The Haunting of Hill House conjures up scares, laughs and grave themes resulting in a masterpiece of literary horror.
The Haunting of Hill House is a supernatural psychological gothic haunted house story that contains several themes. The underlying themes dig deep into the human psyche and delineate a rather negative image of mankind.
With a surrealistic style she transports the readers into a different world, the inner world of the protagonist. This world is described and interpreted by an unreliable character that has a specific point of view. In this way the writing style adds to the psychological and elusive horror.
The Haunting of Hill House is therefore as much a haunted house story as a story about personal fears and hopes and reaches for the boundaries what is still real and what might be the beginning of a tragic insanity.
Dr. Montague is interested in the paranormal and rents a house, Hill House where allegedly paranormal activities have occurred. To help him he writes several letters to different people who have experienced the paranormal, but only two respond. Theodora (Theo) and Eleanor (Nell). Together with Dr. Montague and Luke the nephew of the owner of Hill House, who acts as their host, they are spending a week in the house to catch some paranormal phenomena. When some strange things do occur, it seems to be aimed at Eleanor.
Why you should read it
The Haunting of Hill House is a joy to read. It has a very natural writing style that combines an atmosphere of horror, a foreboding sense, psychological themes, but is also written with a witty smart humorous style.
Eleanor, Nell, is the main character and we follow mainly her thoughts about everything that is happening. Not only the strange and scary occurrences but also the group dynamics. Nell is a very tragic figure, blessed and cursed with a paranormal gift, she’s highly sensitive to paranormal events, can even cause them, but she is also highly sensitive to the behavior of other people.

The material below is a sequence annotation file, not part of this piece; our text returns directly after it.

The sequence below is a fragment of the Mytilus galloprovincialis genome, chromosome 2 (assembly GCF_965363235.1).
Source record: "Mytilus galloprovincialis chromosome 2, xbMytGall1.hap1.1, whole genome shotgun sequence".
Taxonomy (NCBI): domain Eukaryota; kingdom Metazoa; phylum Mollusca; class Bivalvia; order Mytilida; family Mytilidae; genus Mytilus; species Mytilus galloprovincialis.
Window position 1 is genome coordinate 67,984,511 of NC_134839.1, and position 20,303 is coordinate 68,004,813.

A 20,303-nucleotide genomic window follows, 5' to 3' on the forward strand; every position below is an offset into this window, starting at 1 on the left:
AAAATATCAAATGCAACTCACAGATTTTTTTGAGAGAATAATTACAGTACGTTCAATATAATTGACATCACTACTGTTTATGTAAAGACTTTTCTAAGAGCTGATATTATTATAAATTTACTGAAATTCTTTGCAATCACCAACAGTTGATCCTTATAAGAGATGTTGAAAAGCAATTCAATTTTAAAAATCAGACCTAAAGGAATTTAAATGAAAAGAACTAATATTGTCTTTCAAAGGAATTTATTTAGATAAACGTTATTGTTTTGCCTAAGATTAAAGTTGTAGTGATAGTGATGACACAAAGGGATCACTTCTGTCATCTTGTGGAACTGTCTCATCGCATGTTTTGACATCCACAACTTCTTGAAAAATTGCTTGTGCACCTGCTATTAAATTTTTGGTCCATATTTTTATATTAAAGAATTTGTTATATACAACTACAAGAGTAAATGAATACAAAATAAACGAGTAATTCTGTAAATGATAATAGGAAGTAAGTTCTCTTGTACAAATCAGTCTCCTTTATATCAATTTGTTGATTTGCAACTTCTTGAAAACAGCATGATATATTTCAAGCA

Desperately trying to belong, she focuses on Theo whom she admires because she’s so liberated and whom she sees as a cousin, while she also tries to get the approval of Dr. Montague a father figure and of Luke who acts like a brother while she fancies him. Although everything starts out very friendly and exciting, things are spiraling out of control, due to the creepy occurrences but also Nell’s expectations that aren’t met. Nell becomes more and more paranoid and her hopes of finding new friends and starting over a new life are fleeting away.
The character of Nell symbolizes the themes of loneliness, desperately trying to belong, te be loved and liked. Nell has always cared for her sick mother who now has died, and therefore has never led her own life, and this is a new opportunity to change all of that. But because of her fears to be alone, she forces herself on the others, who quickly are feeling suffocated by her and this causes friction. While Nell has never had the chance to develop her own individuality she doesn’t recognize the signs and that makes her all the more tragic. All the more when Theo is acting like a cruel woman, Luke is a bully and Dr. Montague feels sorry for her.